NEW YORK -- The Oakland A's are in a stretch of games against some of the best competition the American League has to offer.
With a 2-1 loss to the New York Yankees on Thursday, Oakland has gone 7-6 in that stretch. They've faced the teams leading the AL East (Blue Jays, 0-3) and Central (Tigers, 2-2), the runner-up in the West (Angels, 3-0) and the team that was runner-up in the East when the series began (Yankees, 2-1). The tough schedule continues with road series against Baltimore, the new runner-up in the East, and the Angels, followed by the Yankees in Oakland.
With the exception of the three-game slip-up in Toronto, the A's have appeared stronger than ever. They have the best record in the AL at 37-23, and they haven't backed down from any challenges.
Even Thursday, when the A's failed to break through in the eighth and ninth innings as they've done so much this season, it was a case of shoulder-shrugging and moving on.
"The thing we all know in this clubhouse is that we don't quit," catcher Stephen Vogt said. Vogt, shoved into right field Thursday so the A's could have an extra bat, made a nice play on defense and had a couple hits, including one in the ninth.
"We're not going to stop getting good at-bats. It's just sometimes it doesn't work."
Now, heading into Baltimore, Oakland is something of a faceless juggernaut, perhaps not led by any big names, but leading the AL in wins while leading the majors in both ERA (2.90) and runs scored (309).
A team with back-to-back AL West titles is, 60 games into the season, in position for a three-peat if the level of performance can be sustained.
The clearly the A's believe it can be sustained. Drew Pomeranz, who has come from the deepest recesses of the A's bullpen to post a 4-2 record and a 2.30 ERA as a starter even after taking the loss Thursday, said the Yankees and their 9-1 starter Masahiro Tanaka were fortunate to catch the A's offense on a down day.
"I think he was a little bit lucky the way our hitters have been putting up so many runs," Pomeranz said. "I don't think it makes a big difference who the opposing pitcher is. These guys have done such a good job scoring runs no matter who the other team is throwing."
Tuesday saw the A's held down for seven innings, only to tie the game in the eighth and win it in the 10th. Wednesday saw the Yankees take a 4-0 lead only to have Oakland blow past them for a 7-4 win.
The script Thursday was the same, only the outcome was different.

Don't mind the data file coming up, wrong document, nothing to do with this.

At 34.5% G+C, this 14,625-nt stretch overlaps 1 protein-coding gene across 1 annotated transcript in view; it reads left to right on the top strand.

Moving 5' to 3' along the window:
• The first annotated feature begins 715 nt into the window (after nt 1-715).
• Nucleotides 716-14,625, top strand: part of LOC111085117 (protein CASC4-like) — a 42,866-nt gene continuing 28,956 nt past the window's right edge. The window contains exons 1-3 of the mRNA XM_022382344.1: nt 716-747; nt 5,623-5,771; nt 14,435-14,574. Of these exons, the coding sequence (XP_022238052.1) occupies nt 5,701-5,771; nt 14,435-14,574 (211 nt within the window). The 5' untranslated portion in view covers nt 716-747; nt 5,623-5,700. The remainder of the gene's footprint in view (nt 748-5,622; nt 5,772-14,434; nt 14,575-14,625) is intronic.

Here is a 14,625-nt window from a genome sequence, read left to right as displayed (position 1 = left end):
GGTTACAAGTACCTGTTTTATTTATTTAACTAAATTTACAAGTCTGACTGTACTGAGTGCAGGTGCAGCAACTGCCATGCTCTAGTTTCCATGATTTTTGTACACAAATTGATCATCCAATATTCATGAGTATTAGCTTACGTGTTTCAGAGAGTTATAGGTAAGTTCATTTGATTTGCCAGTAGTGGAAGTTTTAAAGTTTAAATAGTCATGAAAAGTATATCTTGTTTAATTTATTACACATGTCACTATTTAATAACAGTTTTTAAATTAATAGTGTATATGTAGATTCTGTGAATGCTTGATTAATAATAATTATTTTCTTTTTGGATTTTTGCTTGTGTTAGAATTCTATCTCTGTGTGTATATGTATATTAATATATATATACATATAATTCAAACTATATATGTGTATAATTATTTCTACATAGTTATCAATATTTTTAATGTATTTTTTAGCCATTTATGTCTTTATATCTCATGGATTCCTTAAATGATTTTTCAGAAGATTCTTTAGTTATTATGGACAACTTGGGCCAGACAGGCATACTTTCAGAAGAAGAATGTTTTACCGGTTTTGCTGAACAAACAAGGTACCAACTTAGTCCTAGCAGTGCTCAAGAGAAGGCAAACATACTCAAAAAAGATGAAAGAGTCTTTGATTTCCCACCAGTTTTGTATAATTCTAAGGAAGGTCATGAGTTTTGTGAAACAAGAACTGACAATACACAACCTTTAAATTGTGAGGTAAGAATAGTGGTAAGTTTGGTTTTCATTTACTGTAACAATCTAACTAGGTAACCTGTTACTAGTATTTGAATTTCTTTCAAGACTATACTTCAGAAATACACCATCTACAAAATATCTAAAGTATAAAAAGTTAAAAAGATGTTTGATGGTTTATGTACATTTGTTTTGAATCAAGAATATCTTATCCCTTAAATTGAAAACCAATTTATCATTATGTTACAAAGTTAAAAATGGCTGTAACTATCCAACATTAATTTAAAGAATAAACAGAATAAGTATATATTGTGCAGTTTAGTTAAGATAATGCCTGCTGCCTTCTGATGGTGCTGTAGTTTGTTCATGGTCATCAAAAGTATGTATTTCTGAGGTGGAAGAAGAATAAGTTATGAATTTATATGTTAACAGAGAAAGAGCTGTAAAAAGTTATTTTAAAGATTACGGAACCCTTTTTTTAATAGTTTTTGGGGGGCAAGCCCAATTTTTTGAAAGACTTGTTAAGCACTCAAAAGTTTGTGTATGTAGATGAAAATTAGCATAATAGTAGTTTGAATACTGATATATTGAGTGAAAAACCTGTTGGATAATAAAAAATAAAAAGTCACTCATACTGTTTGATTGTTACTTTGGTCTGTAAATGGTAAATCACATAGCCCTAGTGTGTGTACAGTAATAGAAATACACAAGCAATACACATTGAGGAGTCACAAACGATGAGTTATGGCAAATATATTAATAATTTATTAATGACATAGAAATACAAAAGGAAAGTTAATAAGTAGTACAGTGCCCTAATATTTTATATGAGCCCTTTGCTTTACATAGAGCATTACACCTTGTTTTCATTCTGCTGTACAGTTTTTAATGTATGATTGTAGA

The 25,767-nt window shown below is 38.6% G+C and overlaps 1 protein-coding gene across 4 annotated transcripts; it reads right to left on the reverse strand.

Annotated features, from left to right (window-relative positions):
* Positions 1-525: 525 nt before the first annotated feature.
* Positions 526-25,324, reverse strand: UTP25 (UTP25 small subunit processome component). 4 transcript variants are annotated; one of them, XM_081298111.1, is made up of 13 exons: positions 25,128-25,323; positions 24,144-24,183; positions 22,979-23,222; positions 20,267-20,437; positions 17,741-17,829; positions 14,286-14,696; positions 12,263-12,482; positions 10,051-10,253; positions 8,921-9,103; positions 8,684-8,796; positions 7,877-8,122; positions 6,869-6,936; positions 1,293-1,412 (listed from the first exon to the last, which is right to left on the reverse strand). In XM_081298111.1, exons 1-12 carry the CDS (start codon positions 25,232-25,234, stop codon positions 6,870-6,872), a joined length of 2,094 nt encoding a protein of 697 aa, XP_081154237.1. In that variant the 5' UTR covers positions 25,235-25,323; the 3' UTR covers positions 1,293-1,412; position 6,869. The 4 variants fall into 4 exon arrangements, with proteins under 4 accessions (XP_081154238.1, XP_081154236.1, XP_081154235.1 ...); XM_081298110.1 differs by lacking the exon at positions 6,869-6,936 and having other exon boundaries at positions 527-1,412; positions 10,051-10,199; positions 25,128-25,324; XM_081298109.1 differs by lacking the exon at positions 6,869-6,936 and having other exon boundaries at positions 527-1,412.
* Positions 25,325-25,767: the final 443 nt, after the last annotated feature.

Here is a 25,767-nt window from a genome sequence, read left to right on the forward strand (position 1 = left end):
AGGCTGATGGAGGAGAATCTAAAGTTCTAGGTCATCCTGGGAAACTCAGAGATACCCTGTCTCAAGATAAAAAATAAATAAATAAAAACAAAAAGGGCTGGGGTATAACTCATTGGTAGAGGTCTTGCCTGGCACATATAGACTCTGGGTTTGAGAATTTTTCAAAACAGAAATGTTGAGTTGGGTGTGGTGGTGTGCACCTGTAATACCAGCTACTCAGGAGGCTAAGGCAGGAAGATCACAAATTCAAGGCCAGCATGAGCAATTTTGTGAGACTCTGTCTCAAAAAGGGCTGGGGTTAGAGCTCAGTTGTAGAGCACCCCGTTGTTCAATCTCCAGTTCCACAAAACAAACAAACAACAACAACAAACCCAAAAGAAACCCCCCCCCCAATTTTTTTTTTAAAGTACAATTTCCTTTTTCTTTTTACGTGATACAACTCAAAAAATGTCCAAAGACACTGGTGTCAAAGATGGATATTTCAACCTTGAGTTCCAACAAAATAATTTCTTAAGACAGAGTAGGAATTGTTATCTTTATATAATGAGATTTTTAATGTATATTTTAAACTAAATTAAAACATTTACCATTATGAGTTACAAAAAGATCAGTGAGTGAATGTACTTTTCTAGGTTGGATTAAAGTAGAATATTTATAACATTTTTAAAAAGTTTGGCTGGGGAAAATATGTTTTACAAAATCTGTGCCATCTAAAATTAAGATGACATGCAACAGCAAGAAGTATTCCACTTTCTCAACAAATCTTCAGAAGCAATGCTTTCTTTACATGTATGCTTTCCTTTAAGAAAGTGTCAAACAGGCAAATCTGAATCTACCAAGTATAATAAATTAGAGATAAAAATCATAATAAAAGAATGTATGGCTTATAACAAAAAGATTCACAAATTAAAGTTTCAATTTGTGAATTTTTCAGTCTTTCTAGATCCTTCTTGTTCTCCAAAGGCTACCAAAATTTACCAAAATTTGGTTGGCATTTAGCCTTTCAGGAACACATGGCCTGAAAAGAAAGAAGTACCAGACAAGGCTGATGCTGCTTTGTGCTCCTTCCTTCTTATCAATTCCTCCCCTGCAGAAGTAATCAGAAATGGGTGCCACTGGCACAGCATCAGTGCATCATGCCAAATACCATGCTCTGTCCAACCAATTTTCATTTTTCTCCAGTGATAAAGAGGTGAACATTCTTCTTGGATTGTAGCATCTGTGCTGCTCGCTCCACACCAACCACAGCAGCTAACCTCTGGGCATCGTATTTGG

Oakland got the first two men on base in the eighth, but Josh Donaldson struck out, Brandon Moss' sinking liner was caught by Ichiro Suzuki with a nice sprint and slide, and Yoenis Cespedes struck out.
Vogt singled with one out in the ninth, and pinch-runner Craig Gentry stole second and took third on a wild pitch before the game ended with Derek Norris taking a called third strike.
"We've had a lot of those opportunities we've come through on," said John Jaso, whose two hits included a first-inning homer that provided Oakland its only run. "But you have to remember we are still facing big league pitchers, and hitting isn't that easy to do.
"It was bound to happen that we wouldn't do it one time. But overall, I'd say our ratio is pretty good."
Good enough that the A's feel they can take one loss in stride.
Vogt was in the outfield in a big league game for the first time since 2012 with Josh Reddick on the disabled list and the A's in need of another left-handed bat.
Coco Crisp was back in the lineup in center field Thursday after getting a day off as he deals with ongoing neck problems. Crisp had some trouble fighting the Yankee Stadium sun, falling down to make one catch having another fall for a double. "It's a day game; there's going to be sun," Crisp said. "You just deal with it the best you can."
Lefty reliever Eric O'Flaherty, on track to return from the disabled list late this month or in early July, will throw in his first minor league game Friday with Class-A Stockton as he works his way back from Tommy John-style ligament replacement surgery. He's scheduled to throw one inning.
Shortstop prospect Addison Russell, who has been working out at the A's extended spring training, will start an injury rehabilitation assignment Sunday with Class-A Stockton.
Jim Johnson pitched the eighth inning in relief of Pomeranz, allowing one two-out hit. He has a 1.84 ERA in games on the road and a 14.04 ERA in home games with the A's heading to Baltimore, the team for which he had 50-save seasons in 2012 and 2013.
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